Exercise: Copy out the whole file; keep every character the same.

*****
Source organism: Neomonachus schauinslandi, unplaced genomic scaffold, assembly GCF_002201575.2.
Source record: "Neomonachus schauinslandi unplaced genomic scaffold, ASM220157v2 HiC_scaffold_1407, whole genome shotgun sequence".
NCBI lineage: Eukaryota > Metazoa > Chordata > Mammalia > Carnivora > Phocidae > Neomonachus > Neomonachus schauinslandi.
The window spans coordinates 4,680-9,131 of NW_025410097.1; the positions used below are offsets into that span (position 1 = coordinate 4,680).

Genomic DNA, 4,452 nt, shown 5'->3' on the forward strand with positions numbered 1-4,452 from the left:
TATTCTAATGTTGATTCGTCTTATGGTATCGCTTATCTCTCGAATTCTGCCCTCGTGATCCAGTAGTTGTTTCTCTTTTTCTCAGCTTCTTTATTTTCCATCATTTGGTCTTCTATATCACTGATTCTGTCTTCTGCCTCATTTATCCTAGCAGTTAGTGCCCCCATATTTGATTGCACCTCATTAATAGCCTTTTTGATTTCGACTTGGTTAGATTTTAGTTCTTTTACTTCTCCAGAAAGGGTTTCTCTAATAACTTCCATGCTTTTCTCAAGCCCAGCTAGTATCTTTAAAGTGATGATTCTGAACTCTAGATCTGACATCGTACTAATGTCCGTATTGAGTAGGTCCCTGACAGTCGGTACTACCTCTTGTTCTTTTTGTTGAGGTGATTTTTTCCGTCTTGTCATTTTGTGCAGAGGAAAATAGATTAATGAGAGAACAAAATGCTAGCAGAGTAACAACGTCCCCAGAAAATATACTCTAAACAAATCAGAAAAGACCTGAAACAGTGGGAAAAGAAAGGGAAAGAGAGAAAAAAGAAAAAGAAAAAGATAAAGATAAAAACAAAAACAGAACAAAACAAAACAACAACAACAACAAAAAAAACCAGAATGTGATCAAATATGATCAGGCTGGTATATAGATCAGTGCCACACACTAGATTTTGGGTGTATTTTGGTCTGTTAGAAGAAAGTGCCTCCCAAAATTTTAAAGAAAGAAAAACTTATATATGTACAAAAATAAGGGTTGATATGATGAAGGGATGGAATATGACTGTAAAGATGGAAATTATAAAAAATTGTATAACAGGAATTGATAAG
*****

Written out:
Source organism: Neomonachus schauinslandi, unplaced genomic scaffold, assembly GCF_002201575.2.
Source record: "Neomonachus schauinslandi unplaced genomic scaffold, ASM220157v2 HiC_scaffold_1407, whole genome shotgun sequence".
NCBI lineage: Eukaryota > Metazoa > Chordata > Mammalia > Carnivora > Phocidae > Neomonachus > Neomonachus schauinslandi.
The window spans coordinates 4,680-9,131 of NW_025410097.1; the positions used below are offsets into that span (position 1 = coordinate 4,680).

Genomic DNA, 4,452 nt, shown 5'->3' on the forward strand with positions numbered 1-4,452 from the left:
TATTCTAATGTTGATTCGTCTTATGGTATCGCTTATCTCTCGAATTCTGCCCTCGTGATCCAGTAGTTGTTTCTCTTTTTCTCAGCTTCTTTATTTTCCATCATTTGGTCTTCTATATCACTGATTCTGTCTTCTGCCTCATTTATCCTAGCAGTTAGTGCCCCCATATTTGATTGCACCTCATTAATAGCCTTTTTGATTTCGACTTGGTTAGATTTTAGTTCTTTTACTTCTCCAGAAAGGGTTTCTCTAATAACTTCCATGCTTTTCTCAAGCCCAGCTAGTATCTTTAAAGTGATGATTCTGAACTCTAGATCTGACATCGTACTAATGTCCGTATTGAGTAGGTCCCTGACAGTCGGTACTACCTCTTGTTCTTTTTGTTGAGGTGATTTTTTCCGTCTTGTCATTTTGTGCAGAGGAAAATAGATTAATGAGAGAACAAAATGCTAGCAGAGTAACAACGTCCCCAGAAAATATACTCTAAACAAATCAGAAAAGACCTGAAACAGTGGGAAAAGAAAGGGAAAGAGAGAAAAAAGAAAAAGAAAAAGATAAAGATAAAAACAAAAACAGAACAAAACAAAACAACAACAACAACAAAAAAAACCAGAATGTGATCAAATATGATCAGGCTGGTATATAGATCAGTGCCACACACTAGATTTTGGGTGTATTTTGGTCTGTTAGAAGAAAGTGCCTCCCAAAATTTTAAAGAAAGAAAAACTTATATATGTACAAAAATAAGGGTTGATATGATGAAGGGATGGAATATGACTGTAAAGATGGAAATTATAAAAAATTGTATAACAGGAATTGATAAG